Based on the book by Gayle Forman, R.J Cutler’s “If I Stay” is really two movies in one. The first is about the blossoming love between a shy cello player and a cool, leather jacket-wearing hunk in a rock band. The second concerns the same cello player Mia (Chloe Grace Moretz) in a coma after a car accident kills her entire family. While in the coma, Mia’s soul can walk around out of body, and she must decide whether she wants to stay with her leather jacket-wearing fellow Adam (Jamie Blackley) or pass on to the next world.

While the teen romance angle isn’t very compelling, it’s the supernatural tearjerker element that throws the movie into extreme sappiness and stupidity.

Mia is your typical quiet, good girl who mostly keeps to herself, having only one loyal friend. She’s a classical-music nerd — she has a sticker in her school locker that says, “I Heart Yo Yo Ma” — and is self-conscious about it. However, her musical talent catches the ear — and eye — of older boy Adam.

With his rugged good looks and laid-back attitude, Adam is a typical teen-girl fantasy boyfriend. They fall in love, and everything seems to be going great until…bam! A family drive on a snowy road turns tragic.

Mia is left an orphan and in a coma and, through flashbacks, we’re told by her out-of-body soul of her backstory.

The teen romance flashbacks aren’t nearly as bad as I thought they would be: It’s more that they’re just so flatline and dull. And for a movie about teenagers, the situation feels far too neat and tidy. Mia has a cool boyfriend who sees her for who she is, and she has two hip, ex-rocker parents (played by Mireille Enos and Joshua Leonard) who are very supportive of her and give the perfect advice when it’s needed.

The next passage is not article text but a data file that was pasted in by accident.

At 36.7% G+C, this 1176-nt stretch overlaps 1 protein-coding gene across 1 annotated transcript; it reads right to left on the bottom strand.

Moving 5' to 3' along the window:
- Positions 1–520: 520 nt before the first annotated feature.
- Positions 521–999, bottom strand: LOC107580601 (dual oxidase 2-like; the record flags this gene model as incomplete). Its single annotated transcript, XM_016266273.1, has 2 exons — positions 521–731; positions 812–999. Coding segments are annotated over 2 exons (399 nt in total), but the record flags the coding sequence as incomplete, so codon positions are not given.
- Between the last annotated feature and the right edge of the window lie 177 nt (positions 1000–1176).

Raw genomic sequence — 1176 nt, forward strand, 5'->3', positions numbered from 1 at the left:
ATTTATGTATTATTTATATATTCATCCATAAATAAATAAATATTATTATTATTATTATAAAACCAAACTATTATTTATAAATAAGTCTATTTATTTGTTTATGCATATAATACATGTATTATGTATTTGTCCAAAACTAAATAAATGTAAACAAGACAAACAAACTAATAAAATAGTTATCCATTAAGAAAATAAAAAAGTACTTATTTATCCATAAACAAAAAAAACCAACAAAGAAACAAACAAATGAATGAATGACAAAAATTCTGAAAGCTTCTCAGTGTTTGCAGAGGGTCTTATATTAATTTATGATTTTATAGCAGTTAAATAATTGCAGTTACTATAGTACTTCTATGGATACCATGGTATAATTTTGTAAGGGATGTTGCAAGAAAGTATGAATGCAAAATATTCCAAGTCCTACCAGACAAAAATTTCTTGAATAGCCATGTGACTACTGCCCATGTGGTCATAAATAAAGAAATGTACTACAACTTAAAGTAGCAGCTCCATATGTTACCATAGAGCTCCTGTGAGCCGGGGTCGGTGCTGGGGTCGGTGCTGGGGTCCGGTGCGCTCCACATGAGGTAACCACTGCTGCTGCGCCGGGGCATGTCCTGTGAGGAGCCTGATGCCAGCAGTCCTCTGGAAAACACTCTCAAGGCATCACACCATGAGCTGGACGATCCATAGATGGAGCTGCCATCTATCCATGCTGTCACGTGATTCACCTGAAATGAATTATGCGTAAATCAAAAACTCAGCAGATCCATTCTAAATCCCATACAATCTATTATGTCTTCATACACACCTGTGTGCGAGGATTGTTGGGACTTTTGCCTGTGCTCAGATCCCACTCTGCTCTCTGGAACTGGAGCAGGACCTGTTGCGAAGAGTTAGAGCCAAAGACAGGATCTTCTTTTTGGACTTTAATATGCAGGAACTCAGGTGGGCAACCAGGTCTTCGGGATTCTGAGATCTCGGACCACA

The only conflict there is the usual boyfriend/girlfriend ups and downs — both Mia and Adam want to pursue their musical dreams — and Mia moping around, afraid that’s she’s not good enough for Adam.

The flashbacks feel underwhelming and derivative. Shauna Cross’ screenplay just sort of hums along, hitting the usual beats. The dialogue, for the most part, is poorly written. And, yet, despite these flaws, the flashbacks in “If I Stay” are tolerable, mainly because of Moretz. The 17-year-old “Kick-Ass” actress is clearly above this material but does a surprisingly good job at playing the shy, nerd girl.

However, “If I Stay” runs into its biggest problems during the “Mia in a coma” segment. We’re treated to an endless barrage of teary-eyed friends and family members having one-way conversations with Mia’s comatose body, while Mia’s soul watches the action. If there was any kind of subtly employed in the flashbacks, none can be found here. And Cutler moves this section along at a snail’s pace, prolonging the inevitable ending.

With a better script and more energetic direction, the flashback scenes in “If I Stay” could have actually made a decent teen-romance picture by themselves. Moretz is good here, as are as most of the supporting cast. Even Blackley isn’t unwatchable.

Fans of the book and the genre will be satisfied. For the rest of us, though, “If I Stay” is yet another lackluster film to come out in this mostly lackluster movie month.